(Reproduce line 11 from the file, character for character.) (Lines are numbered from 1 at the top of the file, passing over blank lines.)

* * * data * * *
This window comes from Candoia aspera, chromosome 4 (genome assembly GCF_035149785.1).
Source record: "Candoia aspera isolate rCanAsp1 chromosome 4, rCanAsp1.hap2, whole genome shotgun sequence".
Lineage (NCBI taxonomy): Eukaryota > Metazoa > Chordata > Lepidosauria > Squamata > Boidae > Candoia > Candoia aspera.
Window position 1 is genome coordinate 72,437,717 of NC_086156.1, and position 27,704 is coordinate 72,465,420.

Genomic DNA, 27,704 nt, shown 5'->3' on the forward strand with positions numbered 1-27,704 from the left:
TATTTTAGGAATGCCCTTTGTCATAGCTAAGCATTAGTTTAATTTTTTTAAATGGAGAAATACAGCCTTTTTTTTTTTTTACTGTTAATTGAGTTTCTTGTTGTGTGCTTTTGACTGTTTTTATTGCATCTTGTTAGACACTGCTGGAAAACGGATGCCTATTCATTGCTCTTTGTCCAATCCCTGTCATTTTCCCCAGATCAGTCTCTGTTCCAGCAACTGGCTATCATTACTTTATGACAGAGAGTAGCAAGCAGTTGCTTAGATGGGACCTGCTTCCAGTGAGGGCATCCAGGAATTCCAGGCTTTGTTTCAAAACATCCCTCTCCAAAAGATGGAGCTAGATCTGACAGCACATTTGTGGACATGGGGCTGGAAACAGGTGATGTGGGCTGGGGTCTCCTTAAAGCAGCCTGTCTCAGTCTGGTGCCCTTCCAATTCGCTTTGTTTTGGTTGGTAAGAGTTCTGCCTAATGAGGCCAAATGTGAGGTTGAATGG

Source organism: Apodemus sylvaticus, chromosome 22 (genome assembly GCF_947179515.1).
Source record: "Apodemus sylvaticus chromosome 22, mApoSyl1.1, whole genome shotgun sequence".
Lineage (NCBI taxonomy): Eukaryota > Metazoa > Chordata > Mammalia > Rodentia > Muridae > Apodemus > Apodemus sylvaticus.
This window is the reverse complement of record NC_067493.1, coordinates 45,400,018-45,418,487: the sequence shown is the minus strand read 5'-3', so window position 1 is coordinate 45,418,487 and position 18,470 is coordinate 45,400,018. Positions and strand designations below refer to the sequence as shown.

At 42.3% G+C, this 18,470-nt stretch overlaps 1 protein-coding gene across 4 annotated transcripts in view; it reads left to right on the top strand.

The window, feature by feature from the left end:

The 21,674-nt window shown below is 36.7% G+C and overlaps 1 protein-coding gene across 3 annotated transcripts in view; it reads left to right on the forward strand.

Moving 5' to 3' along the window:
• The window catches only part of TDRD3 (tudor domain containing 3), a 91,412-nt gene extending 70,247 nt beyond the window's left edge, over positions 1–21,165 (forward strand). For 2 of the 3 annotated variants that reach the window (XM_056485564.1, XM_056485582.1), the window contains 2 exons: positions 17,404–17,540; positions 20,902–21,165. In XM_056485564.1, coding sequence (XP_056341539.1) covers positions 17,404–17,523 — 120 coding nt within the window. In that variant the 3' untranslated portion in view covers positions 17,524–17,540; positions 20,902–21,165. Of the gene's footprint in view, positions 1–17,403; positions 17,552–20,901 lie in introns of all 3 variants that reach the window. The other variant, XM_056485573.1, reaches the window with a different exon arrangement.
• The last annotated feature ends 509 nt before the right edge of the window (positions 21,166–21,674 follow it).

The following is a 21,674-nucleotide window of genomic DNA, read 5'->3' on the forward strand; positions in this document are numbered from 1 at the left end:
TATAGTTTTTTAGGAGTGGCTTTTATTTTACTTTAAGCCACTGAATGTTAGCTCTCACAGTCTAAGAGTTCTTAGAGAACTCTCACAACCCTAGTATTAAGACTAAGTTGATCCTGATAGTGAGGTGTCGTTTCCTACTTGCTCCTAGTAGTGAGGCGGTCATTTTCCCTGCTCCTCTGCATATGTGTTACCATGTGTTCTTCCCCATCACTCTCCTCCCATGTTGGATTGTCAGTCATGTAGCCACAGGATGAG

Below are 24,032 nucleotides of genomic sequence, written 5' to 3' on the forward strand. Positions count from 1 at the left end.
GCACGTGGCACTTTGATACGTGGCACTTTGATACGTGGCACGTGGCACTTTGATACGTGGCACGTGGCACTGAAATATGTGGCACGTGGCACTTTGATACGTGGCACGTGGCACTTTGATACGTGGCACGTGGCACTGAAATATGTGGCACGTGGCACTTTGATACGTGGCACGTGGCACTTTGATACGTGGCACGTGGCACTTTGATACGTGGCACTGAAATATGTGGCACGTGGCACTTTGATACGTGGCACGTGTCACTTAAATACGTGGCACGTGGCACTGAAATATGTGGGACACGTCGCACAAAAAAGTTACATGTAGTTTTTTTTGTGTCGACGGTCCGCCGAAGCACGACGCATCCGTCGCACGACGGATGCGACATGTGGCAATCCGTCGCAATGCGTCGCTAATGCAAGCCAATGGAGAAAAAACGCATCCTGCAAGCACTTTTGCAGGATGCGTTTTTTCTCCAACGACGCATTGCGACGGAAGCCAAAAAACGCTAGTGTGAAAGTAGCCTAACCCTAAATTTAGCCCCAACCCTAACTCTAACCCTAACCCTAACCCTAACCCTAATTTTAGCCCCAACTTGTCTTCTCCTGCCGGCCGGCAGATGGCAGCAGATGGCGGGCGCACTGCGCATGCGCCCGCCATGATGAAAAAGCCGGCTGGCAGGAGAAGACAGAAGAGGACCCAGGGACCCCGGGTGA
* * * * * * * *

At 42.3% G+C, this 18,470-nt stretch overlaps 1 protein-coding gene across 4 annotated transcripts in view; it reads left to right on the top strand.